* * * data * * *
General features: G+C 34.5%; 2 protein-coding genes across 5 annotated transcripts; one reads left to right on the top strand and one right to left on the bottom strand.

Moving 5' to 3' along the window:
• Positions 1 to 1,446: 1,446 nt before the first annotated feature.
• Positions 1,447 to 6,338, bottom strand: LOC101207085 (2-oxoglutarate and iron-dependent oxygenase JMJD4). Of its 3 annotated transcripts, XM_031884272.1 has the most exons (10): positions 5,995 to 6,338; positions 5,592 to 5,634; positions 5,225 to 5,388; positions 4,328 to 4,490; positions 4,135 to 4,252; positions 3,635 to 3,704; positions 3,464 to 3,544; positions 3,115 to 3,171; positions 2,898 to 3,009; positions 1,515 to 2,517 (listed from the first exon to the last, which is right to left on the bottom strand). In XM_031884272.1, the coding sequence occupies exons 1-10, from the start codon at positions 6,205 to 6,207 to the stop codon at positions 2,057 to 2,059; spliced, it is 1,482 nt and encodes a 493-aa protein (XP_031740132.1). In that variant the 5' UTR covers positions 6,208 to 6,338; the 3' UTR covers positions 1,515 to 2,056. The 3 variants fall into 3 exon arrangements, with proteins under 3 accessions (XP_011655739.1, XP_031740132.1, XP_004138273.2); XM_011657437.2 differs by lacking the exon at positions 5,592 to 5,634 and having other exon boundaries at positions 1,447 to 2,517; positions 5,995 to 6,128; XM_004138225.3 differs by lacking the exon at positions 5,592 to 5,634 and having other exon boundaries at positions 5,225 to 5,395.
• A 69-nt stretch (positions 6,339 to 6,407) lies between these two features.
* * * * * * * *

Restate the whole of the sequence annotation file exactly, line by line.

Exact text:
General features: G+C 34.5%; 2 protein-coding genes across 5 annotated transcripts; one reads left to right on the top strand and one right to left on the bottom strand.

Moving 5' to 3' along the window:
• Positions 1 to 1,446: 1,446 nt before the first annotated feature.
• Positions 1,447 to 6,338, bottom strand: LOC101207085 (2-oxoglutarate and iron-dependent oxygenase JMJD4). Of its 3 annotated transcripts, XM_031884272.1 has the most exons (10): positions 5,995 to 6,338; positions 5,592 to 5,634; positions 5,225 to 5,388; positions 4,328 to 4,490; positions 4,135 to 4,252; positions 3,635 to 3,704; positions 3,464 to 3,544; positions 3,115 to 3,171; positions 2,898 to 3,009; positions 1,515 to 2,517 (listed from the first exon to the last, which is right to left on the bottom strand). In XM_031884272.1, the coding sequence occupies exons 1-10, from the start codon at positions 6,205 to 6,207 to the stop codon at positions 2,057 to 2,059; spliced, it is 1,482 nt and encodes a 493-aa protein (XP_031740132.1). In that variant the 5' UTR covers positions 6,208 to 6,338; the 3' UTR covers positions 1,515 to 2,056. The 3 variants fall into 3 exon arrangements, with proteins under 3 accessions (XP_011655739.1, XP_031740132.1, XP_004138273.2); XM_011657437.2 differs by lacking the exon at positions 5,592 to 5,634 and having other exon boundaries at positions 1,447 to 2,517; positions 5,995 to 6,128; XM_004138225.3 differs by lacking the exon at positions 5,592 to 5,634 and having other exon boundaries at positions 5,225 to 5,395.
• A 69-nt stretch (positions 6,339 to 6,407) lies between these two features.